Song Sparrow Research incorporates elements of rock, jazz, classical, folk, and experimental with guitar, cello, upright bass, electric bass, glockenspiel, drums, synth, percussion and assorted instrumentation.

The band name comes from a research project that lead singer and guitarist Hamilton Boyce was involved in while studying for his degree in Ecology and Evolutionary Biology at the University of Washington.

Among my current Layers Marketing clients is Song Sparrow Research, whose second album just came out.

And guess what?

It’s even better than the first.

Recent reviewers have been raving  and citing bands like Beach House, Beirut, Neutral Milk Hotel, and Travis, as well.

Song Sparrow Research is playing a live set today, Wednesday, September 26th at 3 PM EST / 12 PM PDT on KEXP, the Seattle nonprofit radio station that is heard around the world and is one of the most influential “radio” stations in the world.

This is a big deal for an unsigned band who have recorded, produced, and released their album themselves.

Perhaps the playing field is actually flattened.

You can hear the new album and their debut.

Tune-in online if you are able; KEXP will stream the set live.

RSVP to our “online listening party” event on Facebook if you are so inclined and help us spread the word!

Second annual JP Music Festival

The JP Music Festival is back for its second year and will happen on Saturday, September 8, 2012. The festival features musicians who live or work in Jamaica Plain. This year’s amazing line-up at the JP Music Festival is as diverse as JP, with genres including funk, jazz, Mexican, classical, hip-hop, rock, Americana, folk, dance, punk, pop, and metal.

A 75-minute mix tape featuring most of the performers can be heard on Soundcloud.

The 2012 line-up features:

Almost Righteous
Rick Berlin with the Nickel & Dime Band
• Eamonn Bonner
Bob Bradshaw
Dennis Brennan
• Select Members of the Cambridge Symphony Orchestra
Coyote Kolb
Lauren DeRose
Amelia Emmet & Thick Wild
The Fully Celebrated
Gracious Calamity
Jamaica Plain Symphony Orchestra
The Late Greats
Lenny Lashley’s Gang of One
Pepe Gutierrez ‘El Tapatio’ y Mariachi Mexamerica
Morris and the East Coast
The Needy Visions
Riding Shotgun
Rocky Nook
Streight Angular
The Whiskey Boys

We’ll also have food trucks on-site available as of 11 AM, activities for kids, music merchandise, and a bike rack for anyone who would like to lock up.

Kids activities include…
• an instrument petting zoo with violin, electric bass electric, guitar, trombone, clarinet, and more!

Food vendors + trucks will include…
BBQ Smith
City Feed
Staff Meal
…plus carts selling cupcakes and popsicles!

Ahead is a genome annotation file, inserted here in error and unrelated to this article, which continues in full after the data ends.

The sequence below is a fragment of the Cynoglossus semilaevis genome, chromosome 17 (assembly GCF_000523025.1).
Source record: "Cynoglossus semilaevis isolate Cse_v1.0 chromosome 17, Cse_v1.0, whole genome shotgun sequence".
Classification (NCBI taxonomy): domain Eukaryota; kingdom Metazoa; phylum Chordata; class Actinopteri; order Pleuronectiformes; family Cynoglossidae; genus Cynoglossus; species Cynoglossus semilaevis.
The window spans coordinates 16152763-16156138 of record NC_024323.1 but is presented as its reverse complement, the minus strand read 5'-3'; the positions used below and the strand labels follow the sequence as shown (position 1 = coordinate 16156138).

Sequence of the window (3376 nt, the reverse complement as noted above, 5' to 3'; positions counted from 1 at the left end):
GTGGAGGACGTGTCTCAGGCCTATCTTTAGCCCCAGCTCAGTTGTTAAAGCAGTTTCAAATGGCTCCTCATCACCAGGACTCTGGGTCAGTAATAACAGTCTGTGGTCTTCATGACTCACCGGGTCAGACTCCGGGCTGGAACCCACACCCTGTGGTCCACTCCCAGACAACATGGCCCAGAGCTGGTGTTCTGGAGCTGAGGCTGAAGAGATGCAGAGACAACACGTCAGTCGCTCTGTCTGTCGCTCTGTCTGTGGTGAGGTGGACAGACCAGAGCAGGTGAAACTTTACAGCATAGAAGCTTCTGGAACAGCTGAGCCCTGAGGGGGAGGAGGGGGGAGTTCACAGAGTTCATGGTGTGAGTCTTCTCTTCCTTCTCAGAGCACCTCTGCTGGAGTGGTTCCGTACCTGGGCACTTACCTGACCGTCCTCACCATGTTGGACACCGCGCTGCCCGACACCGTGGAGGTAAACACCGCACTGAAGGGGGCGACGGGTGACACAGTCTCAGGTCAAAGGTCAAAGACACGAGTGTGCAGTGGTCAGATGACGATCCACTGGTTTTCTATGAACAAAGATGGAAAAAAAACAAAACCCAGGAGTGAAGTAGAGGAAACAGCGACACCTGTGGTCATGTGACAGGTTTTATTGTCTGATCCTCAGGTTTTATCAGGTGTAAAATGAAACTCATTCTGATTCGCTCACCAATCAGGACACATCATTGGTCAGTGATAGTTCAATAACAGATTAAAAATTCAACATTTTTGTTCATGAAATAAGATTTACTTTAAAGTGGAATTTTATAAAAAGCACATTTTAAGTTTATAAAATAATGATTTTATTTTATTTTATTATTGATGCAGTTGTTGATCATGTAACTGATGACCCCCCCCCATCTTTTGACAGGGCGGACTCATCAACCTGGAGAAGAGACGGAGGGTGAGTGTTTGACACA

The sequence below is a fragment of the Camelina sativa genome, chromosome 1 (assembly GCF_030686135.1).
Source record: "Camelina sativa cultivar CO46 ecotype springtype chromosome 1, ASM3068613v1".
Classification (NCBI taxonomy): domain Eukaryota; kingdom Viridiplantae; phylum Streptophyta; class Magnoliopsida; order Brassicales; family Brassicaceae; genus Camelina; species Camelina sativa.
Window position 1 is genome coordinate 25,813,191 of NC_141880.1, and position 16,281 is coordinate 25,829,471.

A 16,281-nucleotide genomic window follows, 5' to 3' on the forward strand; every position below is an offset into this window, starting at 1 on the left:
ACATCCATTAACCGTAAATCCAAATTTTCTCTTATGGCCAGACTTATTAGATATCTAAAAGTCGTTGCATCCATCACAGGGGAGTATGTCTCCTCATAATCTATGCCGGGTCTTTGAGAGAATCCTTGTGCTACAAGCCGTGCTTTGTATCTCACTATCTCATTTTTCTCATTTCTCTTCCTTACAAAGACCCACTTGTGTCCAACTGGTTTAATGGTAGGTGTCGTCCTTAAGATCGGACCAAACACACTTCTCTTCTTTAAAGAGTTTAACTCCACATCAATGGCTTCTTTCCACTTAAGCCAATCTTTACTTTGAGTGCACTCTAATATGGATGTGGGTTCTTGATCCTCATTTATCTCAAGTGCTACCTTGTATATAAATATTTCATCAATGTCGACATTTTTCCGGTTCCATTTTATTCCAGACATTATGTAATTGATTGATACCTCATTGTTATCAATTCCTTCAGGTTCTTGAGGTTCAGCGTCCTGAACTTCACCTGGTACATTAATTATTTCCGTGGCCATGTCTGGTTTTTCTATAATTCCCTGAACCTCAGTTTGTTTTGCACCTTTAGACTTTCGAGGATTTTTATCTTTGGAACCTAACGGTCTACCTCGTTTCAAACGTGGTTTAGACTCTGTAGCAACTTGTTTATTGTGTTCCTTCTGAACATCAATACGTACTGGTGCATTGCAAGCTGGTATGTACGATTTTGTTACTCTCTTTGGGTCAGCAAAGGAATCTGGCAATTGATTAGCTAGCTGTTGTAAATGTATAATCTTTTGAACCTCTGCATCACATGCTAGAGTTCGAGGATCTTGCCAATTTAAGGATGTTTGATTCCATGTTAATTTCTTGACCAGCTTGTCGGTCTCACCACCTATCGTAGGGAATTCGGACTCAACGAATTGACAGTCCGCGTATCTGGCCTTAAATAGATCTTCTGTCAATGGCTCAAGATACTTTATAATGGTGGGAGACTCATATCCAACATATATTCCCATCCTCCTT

Last year we had more than 1,200 people attend!

With car parking extremely limited, we encourage everyone to carpool, walk, bike, or take mass transit: best T options include the Orange Line’s Stonybrook stop or the number 39 bus, exiting at South Huntington Avenue at Perkins Street. Bike racks will be provided.

Teaching “Generating The Publicity Buzz” at Emerson College

Over the last two years I’ve been teaching “Marketing and The Internet” at Emerson College as part of their Professional Studies Certificate Program for Marketing and Branding. I just finished up the Spring 2012 semester and it was terrific. The class is a mix of Emerson Students and working professionals who want to learn more about e-marketing. This past semester included participants working on projects for Balance Spa, Cambridge Systematics, CAPLAWGloria Asselta, Draganfire, Kroc Center, ScooziVeryst Engineering, and Xcitex and it was a terrific semester.

This summer at Emerson I’ll be teaching “Generating the Publicity Buzz,” a course about public relations and help participants learn about public relations and refine their PR skills.

As the course catalog says…

“Participants will learn to promote products and ideas by setting objectives, choosing appropriate messages, selecting effective publicity vehicles, and creating public relations plans. With emphasis on the practical, participants will learn to build public relations contacts, draft media advisories and news releases, set up news conferences, pitch stories and profiles, write opinion pieces, develop media relations with reporters, handle crisis communications, and use the Internet and other new media to generate publicity. Individuals will build a public relations plan for their brands to generate buzz among employees, customers, and the media.”

We’ll use the text book, “The Practice of Public Relations” by Fraser P. Seitel, which is a terrific book. In addition, we’ll have a variety of online readings.

We’re coming up on the deadline for signing up for the course this Thursday, May 17th, so wanted to spread the news in case you’d like to take the class. The class costs $650 for 10 classes, starting June 4th and running until August 6th.

Find out more about the program and sign up before Thursday!

Any questions, please let me know at! -Charlie

15 Steps to Starting a Local Music Festival (in a bad economy)

Last year I had the good fortune to get pulled in to help out with marketing for the first-ever JP Music Festival in Boston’s Jamaica Plain neighborhood.

Put together by Rick Berlin, Shamus Moynihan, and Randace Moore, it was created because they and others recognized that Jamaica Plain has a vibrant music scene that was kind of hiding under the covers. The neighborhood has lots of musicians who lived and work here and we have several other neighborhood festivals, but we all wanted a festival that was all about the local music to bring it to the front and bring together the ‘hood.

The first festival took place on Saturday, August 20, 2011 and was an unqualified success. More than 20 artists and bands performed over six hours to at least 1,200 people. It was a hot summer day, but I, for one, was amazed at how smoothly everything went and what a great time people had.

Afterward, a number of people asked us how we put the event on, especially given how bad the economy is/was, so we’ve put together a two-page pdf document that we want to share with others who want to put on local music festivals around the US and around the world.

We call it “15 Steps to Starting a Local Music Festival (in a bad economy” and we hope others can learn from what the team behind the JP Music Festival have learned and bring more live music to their community!

- Charlie